Of course, as I am writing the parts of my book relating to the death of my inner people pleaser, a situation arises where my old people pleasing patterns flare up. A situation where someone in my life acted in a way that made me question myself. I felt hurt, and worried that I'd triggered or upset them.
I really do still care what people think. I probably always will, to an extent, particularly if I deeply care about the person in question.
And so as I write these chapters on this topic I keep wondering; when did we start caring so much what people think? What is that about?
Why are we raised to care so much about what other people think, over and above caring about ourselves?
Why are our school systems and workplaces teaching us to be 'yes people' rather than to critically reflect and honour our own needs.
Tara Mohr mentions in her book Playing Big that this is more common with females and that girls are often taught to be good at pleasing their teachers and leaders. I know that I resonate with this, I prided myself on my ability to ‘do a good job’ at school and in workplaces, as well as with friends, family - or really just anyone, I wanted everyone to like me at all times.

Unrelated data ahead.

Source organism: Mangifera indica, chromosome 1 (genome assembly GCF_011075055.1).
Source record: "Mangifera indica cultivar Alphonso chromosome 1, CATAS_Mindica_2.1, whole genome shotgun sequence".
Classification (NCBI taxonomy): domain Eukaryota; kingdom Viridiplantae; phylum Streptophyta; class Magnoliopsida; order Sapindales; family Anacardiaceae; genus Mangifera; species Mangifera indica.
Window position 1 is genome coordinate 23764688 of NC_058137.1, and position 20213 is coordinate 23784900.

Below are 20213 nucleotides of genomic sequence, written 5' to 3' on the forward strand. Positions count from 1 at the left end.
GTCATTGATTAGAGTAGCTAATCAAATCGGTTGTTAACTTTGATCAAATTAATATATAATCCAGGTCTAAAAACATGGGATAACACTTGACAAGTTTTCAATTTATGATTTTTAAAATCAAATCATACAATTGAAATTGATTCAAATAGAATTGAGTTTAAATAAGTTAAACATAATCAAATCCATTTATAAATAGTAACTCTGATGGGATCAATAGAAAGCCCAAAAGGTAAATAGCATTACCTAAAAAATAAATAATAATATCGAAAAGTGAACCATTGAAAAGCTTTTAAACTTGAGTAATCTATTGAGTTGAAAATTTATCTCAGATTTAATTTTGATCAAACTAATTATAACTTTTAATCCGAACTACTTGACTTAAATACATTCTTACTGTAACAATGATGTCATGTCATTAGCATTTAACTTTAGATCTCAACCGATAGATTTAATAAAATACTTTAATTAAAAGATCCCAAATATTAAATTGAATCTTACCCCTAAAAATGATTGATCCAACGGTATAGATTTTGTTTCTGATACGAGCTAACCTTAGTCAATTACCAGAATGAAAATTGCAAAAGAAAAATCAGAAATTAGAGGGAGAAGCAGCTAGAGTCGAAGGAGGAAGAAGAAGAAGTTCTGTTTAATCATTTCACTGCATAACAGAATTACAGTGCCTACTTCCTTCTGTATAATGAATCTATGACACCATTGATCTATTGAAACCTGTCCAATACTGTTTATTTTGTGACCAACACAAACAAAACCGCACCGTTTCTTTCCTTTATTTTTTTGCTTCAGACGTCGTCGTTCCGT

Many of us have such a fear of rejection that we sometimes forget to be ourselves. This was absolutely me.
I used to spend a large portion of my time worried, questioning myself and criticising myself. My people pleaser was LOUD.
But now, I spend a smaller period of time feeling worried about what people think, and it no longer stops me from fully being myself.
Looking forward to sharing all of the tips and tricks (in the upcoming courses) that I have learnt to acknowledge but quieten that part of myself, and not allow it to run the entire show.
May we all learn to unwind that conditioning, and feel able to be our individual selves. Loudly and proudly.